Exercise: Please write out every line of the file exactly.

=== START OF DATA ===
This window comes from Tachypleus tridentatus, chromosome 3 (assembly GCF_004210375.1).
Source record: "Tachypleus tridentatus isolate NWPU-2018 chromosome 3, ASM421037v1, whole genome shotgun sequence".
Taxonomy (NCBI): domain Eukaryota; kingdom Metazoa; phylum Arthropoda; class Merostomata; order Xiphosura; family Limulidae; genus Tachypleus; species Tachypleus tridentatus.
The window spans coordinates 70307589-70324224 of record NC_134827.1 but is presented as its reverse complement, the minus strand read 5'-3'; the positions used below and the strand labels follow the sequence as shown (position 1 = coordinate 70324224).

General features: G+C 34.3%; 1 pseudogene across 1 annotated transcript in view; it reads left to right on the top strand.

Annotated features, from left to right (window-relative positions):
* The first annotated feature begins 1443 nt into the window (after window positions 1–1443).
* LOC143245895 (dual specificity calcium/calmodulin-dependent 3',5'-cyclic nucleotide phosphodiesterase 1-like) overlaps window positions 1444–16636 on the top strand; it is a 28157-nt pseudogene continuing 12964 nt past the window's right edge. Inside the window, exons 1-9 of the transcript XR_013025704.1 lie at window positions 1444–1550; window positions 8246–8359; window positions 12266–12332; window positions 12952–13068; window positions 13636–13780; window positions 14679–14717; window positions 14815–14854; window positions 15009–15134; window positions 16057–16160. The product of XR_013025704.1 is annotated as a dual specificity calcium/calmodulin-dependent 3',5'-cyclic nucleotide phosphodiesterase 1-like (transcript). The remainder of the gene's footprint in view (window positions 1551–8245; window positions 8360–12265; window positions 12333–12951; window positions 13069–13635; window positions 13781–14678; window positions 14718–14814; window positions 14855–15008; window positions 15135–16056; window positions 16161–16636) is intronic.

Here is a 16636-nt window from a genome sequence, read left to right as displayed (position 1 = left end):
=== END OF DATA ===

This window comes from Tachypleus tridentatus, chromosome 3 (assembly GCF_004210375.1).
Source record: "Tachypleus tridentatus isolate NWPU-2018 chromosome 3, ASM421037v1, whole genome shotgun sequence".
Taxonomy (NCBI): domain Eukaryota; kingdom Metazoa; phylum Arthropoda; class Merostomata; order Xiphosura; family Limulidae; genus Tachypleus; species Tachypleus tridentatus.
The window spans coordinates 70307589-70324224 of record NC_134827.1 but is presented as its reverse complement, the minus strand read 5'-3'; the positions used below and the strand labels follow the sequence as shown (position 1 = coordinate 70324224).

General features: G+C 34.3%; 1 pseudogene across 1 annotated transcript in view; it reads left to right on the top strand.

Annotated features, from left to right (window-relative positions):
* The first annotated feature begins 1443 nt into the window (after window positions 1–1443).
* LOC143245895 (dual specificity calcium/calmodulin-dependent 3',5'-cyclic nucleotide phosphodiesterase 1-like) overlaps window positions 1444–16636 on the top strand; it is a 28157-nt pseudogene continuing 12964 nt past the window's right edge. Inside the window, exons 1-9 of the transcript XR_013025704.1 lie at window positions 1444–1550; window positions 8246–8359; window positions 12266–12332; window positions 12952–13068; window positions 13636–13780; window positions 14679–14717; window positions 14815–14854; window positions 15009–15134; window positions 16057–16160. The product of XR_013025704.1 is annotated as a dual specificity calcium/calmodulin-dependent 3',5'-cyclic nucleotide phosphodiesterase 1-like (transcript). The remainder of the gene's footprint in view (window positions 1551–8245; window positions 8360–12265; window positions 12333–12951; window positions 13069–13635; window positions 13781–14678; window positions 14718–14814; window positions 14855–15008; window positions 15135–16056; window positions 16161–16636) is intronic.

Here is a 16636-nt window from a genome sequence, read left to right as displayed (position 1 = left end):